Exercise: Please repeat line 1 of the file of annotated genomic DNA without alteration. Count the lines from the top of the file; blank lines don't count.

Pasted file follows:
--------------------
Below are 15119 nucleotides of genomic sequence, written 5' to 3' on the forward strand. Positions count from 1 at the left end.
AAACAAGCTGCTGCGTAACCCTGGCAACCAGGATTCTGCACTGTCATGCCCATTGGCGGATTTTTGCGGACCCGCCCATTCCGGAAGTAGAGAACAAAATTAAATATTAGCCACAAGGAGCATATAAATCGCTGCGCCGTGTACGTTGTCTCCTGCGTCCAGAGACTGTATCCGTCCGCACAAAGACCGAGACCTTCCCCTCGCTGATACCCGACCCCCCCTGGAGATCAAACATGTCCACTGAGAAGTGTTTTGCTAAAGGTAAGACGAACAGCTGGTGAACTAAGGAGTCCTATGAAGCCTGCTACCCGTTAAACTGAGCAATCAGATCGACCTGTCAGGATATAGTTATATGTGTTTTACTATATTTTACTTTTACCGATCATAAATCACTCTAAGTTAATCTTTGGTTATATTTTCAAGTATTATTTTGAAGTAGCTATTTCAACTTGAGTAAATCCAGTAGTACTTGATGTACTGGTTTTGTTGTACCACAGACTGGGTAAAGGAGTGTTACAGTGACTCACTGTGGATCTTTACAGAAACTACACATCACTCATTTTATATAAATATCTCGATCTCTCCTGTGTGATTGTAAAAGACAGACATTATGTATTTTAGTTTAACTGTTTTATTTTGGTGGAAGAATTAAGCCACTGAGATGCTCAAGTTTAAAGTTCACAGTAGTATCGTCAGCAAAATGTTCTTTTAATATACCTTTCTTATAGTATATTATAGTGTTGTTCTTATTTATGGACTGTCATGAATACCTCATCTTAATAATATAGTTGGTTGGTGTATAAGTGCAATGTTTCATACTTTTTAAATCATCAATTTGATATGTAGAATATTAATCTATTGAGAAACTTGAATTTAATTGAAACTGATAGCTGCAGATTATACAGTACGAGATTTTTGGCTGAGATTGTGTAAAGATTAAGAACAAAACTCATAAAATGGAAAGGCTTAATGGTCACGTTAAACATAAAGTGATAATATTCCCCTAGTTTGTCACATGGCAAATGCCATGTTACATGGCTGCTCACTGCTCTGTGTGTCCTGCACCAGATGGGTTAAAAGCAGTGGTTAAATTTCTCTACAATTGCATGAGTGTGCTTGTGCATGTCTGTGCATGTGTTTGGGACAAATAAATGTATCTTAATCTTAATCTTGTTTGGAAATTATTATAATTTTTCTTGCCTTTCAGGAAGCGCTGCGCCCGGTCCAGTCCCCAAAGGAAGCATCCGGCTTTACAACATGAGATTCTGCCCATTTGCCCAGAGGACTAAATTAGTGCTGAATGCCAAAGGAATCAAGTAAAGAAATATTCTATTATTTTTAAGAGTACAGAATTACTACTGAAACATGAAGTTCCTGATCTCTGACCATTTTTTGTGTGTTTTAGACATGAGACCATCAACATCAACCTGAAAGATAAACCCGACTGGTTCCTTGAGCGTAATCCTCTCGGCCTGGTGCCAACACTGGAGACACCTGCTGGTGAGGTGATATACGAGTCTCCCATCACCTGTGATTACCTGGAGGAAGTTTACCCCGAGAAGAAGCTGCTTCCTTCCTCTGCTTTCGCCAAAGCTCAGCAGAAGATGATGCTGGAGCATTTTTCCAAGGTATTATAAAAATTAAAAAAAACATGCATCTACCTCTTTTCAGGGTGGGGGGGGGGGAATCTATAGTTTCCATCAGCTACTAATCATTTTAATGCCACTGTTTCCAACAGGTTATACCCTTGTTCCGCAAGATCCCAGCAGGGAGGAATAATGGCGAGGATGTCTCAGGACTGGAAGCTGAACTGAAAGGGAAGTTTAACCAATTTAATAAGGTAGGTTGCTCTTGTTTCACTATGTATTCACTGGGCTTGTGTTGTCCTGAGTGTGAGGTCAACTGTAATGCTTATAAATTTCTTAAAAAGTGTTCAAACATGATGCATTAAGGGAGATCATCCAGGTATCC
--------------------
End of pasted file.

Below are 15119 nucleotides of genomic sequence, written 5' to 3' on the forward strand. Positions count from 1 at the left end.